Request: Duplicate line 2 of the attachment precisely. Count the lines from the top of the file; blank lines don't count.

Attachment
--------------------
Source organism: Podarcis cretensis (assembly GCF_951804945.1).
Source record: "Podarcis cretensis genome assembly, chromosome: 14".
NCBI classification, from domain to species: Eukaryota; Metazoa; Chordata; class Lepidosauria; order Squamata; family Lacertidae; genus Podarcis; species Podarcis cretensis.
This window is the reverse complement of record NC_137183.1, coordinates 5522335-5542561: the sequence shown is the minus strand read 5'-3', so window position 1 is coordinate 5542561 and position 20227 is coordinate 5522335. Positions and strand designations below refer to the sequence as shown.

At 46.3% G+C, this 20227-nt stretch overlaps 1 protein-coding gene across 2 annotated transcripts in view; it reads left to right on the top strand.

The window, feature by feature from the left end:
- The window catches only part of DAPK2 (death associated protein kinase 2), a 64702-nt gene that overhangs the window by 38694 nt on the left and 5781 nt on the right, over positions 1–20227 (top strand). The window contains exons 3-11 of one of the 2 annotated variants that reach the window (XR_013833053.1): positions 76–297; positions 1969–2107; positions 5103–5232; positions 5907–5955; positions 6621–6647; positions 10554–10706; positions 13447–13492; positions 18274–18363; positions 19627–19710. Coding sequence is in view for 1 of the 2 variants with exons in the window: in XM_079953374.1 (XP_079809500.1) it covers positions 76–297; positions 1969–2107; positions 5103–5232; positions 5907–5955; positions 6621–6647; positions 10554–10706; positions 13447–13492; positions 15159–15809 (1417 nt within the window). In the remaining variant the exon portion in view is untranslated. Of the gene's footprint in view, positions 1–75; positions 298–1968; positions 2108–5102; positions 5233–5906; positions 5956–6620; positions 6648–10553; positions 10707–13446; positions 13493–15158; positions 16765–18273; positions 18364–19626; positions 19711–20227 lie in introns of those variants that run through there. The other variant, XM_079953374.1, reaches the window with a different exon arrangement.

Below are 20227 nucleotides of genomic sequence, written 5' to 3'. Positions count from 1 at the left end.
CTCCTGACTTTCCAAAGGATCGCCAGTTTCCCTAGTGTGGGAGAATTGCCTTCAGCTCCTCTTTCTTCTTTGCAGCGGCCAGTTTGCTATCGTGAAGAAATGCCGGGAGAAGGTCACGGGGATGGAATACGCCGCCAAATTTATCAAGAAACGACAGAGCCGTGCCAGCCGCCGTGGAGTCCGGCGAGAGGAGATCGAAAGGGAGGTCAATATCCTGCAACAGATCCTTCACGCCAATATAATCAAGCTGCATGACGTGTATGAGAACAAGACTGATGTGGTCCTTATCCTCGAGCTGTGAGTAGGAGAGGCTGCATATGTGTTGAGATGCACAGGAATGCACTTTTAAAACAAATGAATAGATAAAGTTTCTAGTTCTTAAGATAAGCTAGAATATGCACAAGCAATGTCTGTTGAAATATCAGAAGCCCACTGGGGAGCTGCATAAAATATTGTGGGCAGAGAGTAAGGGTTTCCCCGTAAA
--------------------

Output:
Source record: "Podarcis cretensis genome assembly, chromosome: 14".